AI Heatmap

CB Insights released a study this year showing an AI heatmap grouped by industry stating where artificial intelligence is heavily utilized. Leading the game is healthcare, followed by advertising, sales and marketing, and business intelligence. 

Diagram 2: Artificial Intelligence: Sub-Industry Heatmap
Source: CB Insights

Using this heatmap, we’ve identified the initiatives of two tech leaders who have a robust AI strategy – Google and IBM. This matrix can help developers and engineers identify which technology to use when starting to build using AI technology stack.



The Future of AI

Tech giants are investing, continuously acquiring, and supporting almost all AI initiatives geared towards the goal of democratizing it, fundamentally changing how humans interact with machines. As developers, we can watch out for emerging tech brought by all of these acquisitions and seek how to utilize them in our existing projects. One thing is for sure – the work on AI will continuously improve and is speculated to reach human-like reasoning before 2100. This claim is not your typical “Google is Skynet” meme; it is in fact a feasible argument stemming from Moore’s Law. The heatmap above shows the industries where AI initiatives can be fruitful and our matrix can help you identify which technology stack to use.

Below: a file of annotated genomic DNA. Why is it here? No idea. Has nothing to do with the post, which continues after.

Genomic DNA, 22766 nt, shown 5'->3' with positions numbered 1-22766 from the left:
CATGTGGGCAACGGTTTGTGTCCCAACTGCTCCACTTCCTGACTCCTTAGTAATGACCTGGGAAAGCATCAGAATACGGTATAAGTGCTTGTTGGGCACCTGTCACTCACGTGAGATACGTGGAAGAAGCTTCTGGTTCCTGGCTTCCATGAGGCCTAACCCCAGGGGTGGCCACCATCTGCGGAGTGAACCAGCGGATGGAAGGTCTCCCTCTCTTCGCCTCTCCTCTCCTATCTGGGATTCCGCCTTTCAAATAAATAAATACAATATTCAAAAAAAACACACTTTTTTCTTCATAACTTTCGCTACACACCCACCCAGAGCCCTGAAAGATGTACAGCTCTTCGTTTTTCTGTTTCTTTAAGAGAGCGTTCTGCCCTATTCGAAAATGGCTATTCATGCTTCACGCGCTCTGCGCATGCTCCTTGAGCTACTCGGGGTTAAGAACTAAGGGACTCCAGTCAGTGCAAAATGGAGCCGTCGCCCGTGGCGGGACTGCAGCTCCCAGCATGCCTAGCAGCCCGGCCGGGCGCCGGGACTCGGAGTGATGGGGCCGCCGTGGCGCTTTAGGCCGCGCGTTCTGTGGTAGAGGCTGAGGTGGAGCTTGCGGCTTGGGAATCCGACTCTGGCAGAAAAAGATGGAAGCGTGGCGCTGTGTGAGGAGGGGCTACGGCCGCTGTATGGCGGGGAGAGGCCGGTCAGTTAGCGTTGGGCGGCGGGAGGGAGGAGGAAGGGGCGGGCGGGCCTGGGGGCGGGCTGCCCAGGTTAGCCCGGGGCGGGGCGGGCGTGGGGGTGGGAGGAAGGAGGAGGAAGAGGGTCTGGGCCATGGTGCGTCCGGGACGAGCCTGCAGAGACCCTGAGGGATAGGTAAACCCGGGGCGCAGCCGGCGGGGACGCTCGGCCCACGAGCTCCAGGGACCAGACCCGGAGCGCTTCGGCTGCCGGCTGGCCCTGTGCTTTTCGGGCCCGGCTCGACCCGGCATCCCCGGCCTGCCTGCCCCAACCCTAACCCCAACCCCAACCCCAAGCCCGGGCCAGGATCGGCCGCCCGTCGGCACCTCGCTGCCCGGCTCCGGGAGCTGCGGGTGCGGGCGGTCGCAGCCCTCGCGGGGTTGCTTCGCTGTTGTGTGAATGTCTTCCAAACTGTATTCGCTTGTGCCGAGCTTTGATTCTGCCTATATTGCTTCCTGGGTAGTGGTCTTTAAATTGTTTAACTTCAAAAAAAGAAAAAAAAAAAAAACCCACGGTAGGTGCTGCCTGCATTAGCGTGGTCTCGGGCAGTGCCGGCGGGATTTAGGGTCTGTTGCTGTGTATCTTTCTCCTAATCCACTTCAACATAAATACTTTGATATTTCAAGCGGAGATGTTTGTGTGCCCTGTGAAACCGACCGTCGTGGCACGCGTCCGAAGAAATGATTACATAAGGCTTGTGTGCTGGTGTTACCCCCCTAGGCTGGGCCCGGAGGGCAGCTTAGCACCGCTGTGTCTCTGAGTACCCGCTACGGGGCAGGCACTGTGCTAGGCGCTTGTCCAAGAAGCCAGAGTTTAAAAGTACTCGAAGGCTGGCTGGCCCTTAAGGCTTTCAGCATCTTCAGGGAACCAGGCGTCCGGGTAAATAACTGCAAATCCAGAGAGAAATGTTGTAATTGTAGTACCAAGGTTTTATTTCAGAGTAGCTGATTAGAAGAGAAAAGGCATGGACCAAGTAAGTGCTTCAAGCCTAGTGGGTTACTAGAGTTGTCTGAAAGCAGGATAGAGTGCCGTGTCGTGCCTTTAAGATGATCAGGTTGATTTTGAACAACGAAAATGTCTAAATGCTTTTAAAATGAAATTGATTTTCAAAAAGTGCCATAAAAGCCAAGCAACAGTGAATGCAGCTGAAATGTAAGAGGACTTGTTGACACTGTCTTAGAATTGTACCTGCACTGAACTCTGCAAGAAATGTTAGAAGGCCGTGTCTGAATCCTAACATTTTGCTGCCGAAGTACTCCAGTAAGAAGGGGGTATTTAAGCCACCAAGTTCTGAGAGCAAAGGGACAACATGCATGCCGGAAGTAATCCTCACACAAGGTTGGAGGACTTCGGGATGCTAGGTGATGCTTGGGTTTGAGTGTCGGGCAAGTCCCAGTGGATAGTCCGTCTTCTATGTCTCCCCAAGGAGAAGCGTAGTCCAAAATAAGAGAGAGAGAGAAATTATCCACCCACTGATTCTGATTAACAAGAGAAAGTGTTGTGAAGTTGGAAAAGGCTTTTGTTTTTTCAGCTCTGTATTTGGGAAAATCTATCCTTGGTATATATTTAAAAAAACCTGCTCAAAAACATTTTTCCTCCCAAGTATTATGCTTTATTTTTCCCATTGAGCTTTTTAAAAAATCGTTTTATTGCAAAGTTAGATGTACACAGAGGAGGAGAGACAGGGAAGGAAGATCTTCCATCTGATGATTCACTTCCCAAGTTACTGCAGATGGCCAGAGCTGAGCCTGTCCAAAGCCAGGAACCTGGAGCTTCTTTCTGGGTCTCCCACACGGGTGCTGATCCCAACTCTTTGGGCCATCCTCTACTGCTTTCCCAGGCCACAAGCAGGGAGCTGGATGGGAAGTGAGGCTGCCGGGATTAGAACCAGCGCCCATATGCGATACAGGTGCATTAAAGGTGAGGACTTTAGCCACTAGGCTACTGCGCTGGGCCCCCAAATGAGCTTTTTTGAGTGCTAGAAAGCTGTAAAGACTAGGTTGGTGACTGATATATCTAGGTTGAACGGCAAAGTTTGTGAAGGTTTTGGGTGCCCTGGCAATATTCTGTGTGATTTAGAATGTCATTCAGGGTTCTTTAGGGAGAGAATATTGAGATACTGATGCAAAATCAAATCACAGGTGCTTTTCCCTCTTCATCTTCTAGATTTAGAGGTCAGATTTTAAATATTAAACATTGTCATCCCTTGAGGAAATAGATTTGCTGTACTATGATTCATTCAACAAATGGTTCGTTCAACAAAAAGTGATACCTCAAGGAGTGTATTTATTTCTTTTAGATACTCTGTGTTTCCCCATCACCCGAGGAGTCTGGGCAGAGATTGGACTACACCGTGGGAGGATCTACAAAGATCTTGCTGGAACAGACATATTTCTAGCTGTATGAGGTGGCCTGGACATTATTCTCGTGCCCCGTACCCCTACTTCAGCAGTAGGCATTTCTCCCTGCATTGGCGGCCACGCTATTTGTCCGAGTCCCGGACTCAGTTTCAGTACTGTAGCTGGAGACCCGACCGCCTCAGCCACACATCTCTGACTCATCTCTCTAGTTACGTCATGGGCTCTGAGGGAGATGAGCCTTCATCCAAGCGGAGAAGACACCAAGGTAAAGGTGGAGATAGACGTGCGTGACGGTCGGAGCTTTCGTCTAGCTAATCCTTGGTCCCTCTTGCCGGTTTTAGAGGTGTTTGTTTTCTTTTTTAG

Image compliments of meme generator

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Topics: Ideas, AI, Skynet